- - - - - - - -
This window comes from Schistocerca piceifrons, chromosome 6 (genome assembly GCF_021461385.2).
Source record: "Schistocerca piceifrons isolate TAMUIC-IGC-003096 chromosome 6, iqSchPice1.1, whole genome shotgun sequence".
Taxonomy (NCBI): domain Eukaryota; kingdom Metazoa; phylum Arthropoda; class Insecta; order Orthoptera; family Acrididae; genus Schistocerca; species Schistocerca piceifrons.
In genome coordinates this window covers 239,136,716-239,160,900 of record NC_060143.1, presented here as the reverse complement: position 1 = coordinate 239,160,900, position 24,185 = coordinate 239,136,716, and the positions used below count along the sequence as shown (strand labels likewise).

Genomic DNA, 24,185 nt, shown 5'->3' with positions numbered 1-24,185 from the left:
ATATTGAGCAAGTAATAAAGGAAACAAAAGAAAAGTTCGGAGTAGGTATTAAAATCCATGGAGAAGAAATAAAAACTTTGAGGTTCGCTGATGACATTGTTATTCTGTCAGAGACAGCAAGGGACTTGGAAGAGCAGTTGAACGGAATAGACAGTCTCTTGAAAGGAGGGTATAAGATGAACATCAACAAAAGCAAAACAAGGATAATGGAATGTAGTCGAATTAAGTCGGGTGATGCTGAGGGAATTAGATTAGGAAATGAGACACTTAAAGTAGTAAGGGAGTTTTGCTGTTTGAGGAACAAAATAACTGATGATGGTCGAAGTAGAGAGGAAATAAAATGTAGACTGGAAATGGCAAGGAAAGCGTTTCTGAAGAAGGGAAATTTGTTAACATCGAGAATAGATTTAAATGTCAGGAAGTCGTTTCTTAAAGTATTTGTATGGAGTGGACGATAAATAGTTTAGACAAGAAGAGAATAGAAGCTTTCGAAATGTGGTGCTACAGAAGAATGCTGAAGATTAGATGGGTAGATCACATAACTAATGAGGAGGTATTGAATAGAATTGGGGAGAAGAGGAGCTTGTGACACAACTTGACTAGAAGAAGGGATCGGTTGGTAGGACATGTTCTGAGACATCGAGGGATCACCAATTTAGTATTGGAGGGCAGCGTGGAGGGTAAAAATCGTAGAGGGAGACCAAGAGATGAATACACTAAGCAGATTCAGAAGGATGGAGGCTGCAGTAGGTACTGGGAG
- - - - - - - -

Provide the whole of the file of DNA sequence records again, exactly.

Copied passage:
This window comes from Schistocerca piceifrons, chromosome 6 (genome assembly GCF_021461385.2).
Source record: "Schistocerca piceifrons isolate TAMUIC-IGC-003096 chromosome 6, iqSchPice1.1, whole genome shotgun sequence".
Taxonomy (NCBI): domain Eukaryota; kingdom Metazoa; phylum Arthropoda; class Insecta; order Orthoptera; family Acrididae; genus Schistocerca; species Schistocerca piceifrons.
In genome coordinates this window covers 239,136,716-239,160,900 of record NC_060143.1, presented here as the reverse complement: position 1 = coordinate 239,160,900, position 24,185 = coordinate 239,136,716, and the positions used below count along the sequence as shown (strand labels likewise).

Genomic DNA, 24,185 nt, shown 5'->3' with positions numbered 1-24,185 from the left:
ATATTGAGCAAGTAATAAAGGAAACAAAAGAAAAGTTCGGAGTAGGTATTAAAATCCATGGAGAAGAAATAAAAACTTTGAGGTTCGCTGATGACATTGTTATTCTGTCAGAGACAGCAAGGGACTTGGAAGAGCAGTTGAACGGAATAGACAGTCTCTTGAAAGGAGGGTATAAGATGAACATCAACAAAAGCAAAACAAGGATAATGGAATGTAGTCGAATTAAGTCGGGTGATGCTGAGGGAATTAGATTAGGAAATGAGACACTTAAAGTAGTAAGGGAGTTTTGCTGTTTGAGGAACAAAATAACTGATGATGGTCGAAGTAGAGAGGAAATAAAATGTAGACTGGAAATGGCAAGGAAAGCGTTTCTGAAGAAGGGAAATTTGTTAACATCGAGAATAGATTTAAATGTCAGGAAGTCGTTTCTTAAAGTATTTGTATGGAGTGGACGATAAATAGTTTAGACAAGAAGAGAATAGAAGCTTTCGAAATGTGGTGCTACAGAAGAATGCTGAAGATTAGATGGGTAGATCACATAACTAATGAGGAGGTATTGAATAGAATTGGGGAGAAGAGGAGCTTGTGACACAACTTGACTAGAAGAAGGGATCGGTTGGTAGGACATGTTCTGAGACATCGAGGGATCACCAATTTAGTATTGGAGGGCAGCGTGGAGGGTAAAAATCGTAGAGGGAGACCAAGAGATGAATACACTAAGCAGATTCAGAAGGATGGAGGCTGCAGTAGGTACTGGGAG